Thursday, December 23, 2010

Impulsive 1840s pioneers longed "to see what the next elevation hides from view"

I’m reading Will Bagley’s first volume of a projected three-part series about the West’s overland trails. It's entitled “So Rugged and Mountainous: Blazing the Trails to Oregon and California, 1812-1848.” It's published by the excellent University of Oklahoma Press.

It sat on the new non-fiction shelf at the library. When I saw it, I said, “We need another book on the Western migration?” I opened the book as was glad to see that Bagley acknowledged his predecessors, noting that “some of America’s best writers have told this tale.” We know the names: John Unruh, Francis Parkman, Mark Twain, Washington Irving, A.B. Guthrie, Fawn Brodie, Vardis Fisher, Wallace Stegner, Alvin M. Josephy. And so on.

I’ve read a number of the fictional accounts of the trails, notably A.B. Guthrie’s “The Way West.” As is true for most Americans, I learned my “Way West” history from movies, such as the huge 1962 Cinerama epic, “How the West Was Won.” Many, many movies have been based on the subject, including my favorite, “Blazing Saddles.” And yes, I know this is a lampoon of classic western films and bears no resemblance to the West’s true story. Except for the farting-around-the-campfire scene. So very real.

I’ve read only snippets of non-fiction accounts. That’s now changing.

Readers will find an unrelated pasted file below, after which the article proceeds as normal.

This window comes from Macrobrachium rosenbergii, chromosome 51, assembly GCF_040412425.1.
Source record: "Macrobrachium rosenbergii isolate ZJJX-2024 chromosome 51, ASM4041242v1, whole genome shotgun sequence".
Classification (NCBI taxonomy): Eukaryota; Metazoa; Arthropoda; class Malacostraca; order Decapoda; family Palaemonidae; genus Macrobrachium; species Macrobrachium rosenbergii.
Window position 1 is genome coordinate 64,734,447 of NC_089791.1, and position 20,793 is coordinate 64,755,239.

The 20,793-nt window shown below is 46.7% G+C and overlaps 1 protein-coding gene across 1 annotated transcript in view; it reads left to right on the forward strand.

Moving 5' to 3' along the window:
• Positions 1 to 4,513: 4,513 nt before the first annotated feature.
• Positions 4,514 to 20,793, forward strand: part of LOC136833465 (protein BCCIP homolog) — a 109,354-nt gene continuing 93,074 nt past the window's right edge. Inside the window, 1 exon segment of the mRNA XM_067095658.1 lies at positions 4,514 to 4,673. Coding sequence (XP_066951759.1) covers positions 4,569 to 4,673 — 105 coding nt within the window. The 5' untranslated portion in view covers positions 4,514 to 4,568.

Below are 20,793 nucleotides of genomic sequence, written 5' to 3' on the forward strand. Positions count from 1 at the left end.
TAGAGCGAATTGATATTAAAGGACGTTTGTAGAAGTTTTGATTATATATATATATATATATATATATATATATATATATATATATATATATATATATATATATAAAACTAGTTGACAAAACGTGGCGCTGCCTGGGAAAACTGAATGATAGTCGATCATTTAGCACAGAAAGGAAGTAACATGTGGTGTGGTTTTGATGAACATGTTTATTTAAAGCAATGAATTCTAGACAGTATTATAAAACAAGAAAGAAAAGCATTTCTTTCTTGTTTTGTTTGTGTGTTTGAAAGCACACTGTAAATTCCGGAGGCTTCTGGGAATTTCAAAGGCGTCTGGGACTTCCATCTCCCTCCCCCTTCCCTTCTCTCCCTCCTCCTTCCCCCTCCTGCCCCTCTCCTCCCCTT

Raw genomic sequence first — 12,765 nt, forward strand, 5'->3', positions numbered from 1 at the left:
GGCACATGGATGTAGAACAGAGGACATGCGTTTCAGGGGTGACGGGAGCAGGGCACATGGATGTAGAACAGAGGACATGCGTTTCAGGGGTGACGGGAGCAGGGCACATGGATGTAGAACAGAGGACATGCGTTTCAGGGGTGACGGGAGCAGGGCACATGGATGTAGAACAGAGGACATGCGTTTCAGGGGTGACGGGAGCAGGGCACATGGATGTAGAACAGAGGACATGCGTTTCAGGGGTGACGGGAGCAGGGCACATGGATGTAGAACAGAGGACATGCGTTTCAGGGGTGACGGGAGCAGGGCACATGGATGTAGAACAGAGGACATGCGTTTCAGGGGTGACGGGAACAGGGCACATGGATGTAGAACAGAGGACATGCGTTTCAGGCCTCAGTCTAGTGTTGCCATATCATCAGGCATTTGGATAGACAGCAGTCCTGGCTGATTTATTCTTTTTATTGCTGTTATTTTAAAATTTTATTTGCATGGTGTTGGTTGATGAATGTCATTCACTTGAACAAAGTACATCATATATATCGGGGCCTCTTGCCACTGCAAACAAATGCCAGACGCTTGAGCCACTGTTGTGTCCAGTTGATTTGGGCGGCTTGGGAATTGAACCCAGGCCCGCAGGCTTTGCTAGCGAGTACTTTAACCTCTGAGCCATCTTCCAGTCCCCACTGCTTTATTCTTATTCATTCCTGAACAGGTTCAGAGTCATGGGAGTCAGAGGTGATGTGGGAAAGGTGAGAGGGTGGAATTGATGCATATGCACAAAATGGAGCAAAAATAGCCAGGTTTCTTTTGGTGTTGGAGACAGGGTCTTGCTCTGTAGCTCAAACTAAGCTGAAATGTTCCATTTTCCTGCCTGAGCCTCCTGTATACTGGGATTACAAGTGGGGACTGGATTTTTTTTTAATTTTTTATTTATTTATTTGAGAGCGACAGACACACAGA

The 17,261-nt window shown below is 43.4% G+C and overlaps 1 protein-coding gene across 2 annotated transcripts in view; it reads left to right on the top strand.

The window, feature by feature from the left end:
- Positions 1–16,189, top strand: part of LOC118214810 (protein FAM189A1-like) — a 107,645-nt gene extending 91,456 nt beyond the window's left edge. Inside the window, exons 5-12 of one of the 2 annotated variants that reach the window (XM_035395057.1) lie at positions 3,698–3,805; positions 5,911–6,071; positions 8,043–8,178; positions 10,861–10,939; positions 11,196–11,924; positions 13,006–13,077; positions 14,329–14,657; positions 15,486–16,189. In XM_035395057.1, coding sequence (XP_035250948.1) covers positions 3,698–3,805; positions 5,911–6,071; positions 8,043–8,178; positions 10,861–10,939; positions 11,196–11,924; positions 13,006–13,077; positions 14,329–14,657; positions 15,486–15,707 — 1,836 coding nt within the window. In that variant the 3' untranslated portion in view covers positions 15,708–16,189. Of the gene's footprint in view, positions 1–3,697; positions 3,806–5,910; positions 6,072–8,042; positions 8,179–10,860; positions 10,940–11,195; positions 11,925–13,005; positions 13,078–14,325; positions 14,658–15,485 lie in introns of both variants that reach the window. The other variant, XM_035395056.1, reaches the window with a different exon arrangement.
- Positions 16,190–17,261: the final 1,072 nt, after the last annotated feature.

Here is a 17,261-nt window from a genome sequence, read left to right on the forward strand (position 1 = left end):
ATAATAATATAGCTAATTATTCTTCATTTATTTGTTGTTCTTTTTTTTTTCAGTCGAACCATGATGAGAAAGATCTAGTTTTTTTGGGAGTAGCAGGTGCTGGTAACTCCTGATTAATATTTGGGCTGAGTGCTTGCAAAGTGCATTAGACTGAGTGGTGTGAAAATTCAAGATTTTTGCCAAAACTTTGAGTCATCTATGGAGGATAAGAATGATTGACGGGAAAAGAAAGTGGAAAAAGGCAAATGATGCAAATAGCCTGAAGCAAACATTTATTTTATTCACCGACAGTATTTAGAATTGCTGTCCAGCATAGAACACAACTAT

I was hooked from the first sentence of Will Bagley’s preface: “All peoples have a myth, and as Americans we love our legends but often loathe our history.” A good line to keep in mind during times of revisionist history-making. South Carolinians recently celebrated the sesquicentennial of the Civil War secession in Charleston with a formal ball. Slavery wasn’t mentioned. But all the white folks at the ball looked marvelous.

Conservatives love their mythic West. We saw this most recently in the Wyoming Legislature’s enshrining a new “Code of the West” based on mythic cowboy lore. We Liberals also have our myths. Beginning in the 1960s, we fell all over ourselves romanticizing “the noble savage” and turning it into an icon of popular culture. Native Americans are admirable in many ways. But they are humans, too, and share the same failings as their Anglo brothers and sisters.

Bagley’s dogged research led him to the conclusion that the true story is more exciting than any myth we might conjure. I agree. What makes regular people pull up stakes, pile their goods in a wagon and trek 1,500 1,800 miles from Independence, Mo., to Oregon's Willamette Valley? I’d often wondered. I’m not the first to speculate that it was wanderlust or even ADHD (see my short-short fiction piece, “How the West was Won”). But the definitive answer doesn’t seem to exist. Bagley scrolls through the reasons and makes a great case that it was many things. Some were looking for land and other new opportunities. Others were fleeing the wretched, malarial climate of the Mississippi River Valley. Others were just moving on.

He sums it up this way:
Men often went West to escape debt, the law or family responsibilities. Yet what sets apart the pioneers of the 1840s was that they were generally very ordinary people who undertook an extraordinary task. Many of them were impatient and curious. “Emigrants are generally too impatient, and over-drive their teams, and cattle,” William Ide noted. “They often neglect the concerns of the present, in consequence of great anticipations of the future – they long to see what the next elevation hides from their view.”
Impulsivity and hyperactivity and curiosity. Traits held by so many Westerners.

I can’t wait to get back to Bagley’s book. It’s a long journey, but I have just the right sort of doggedness to see it through.

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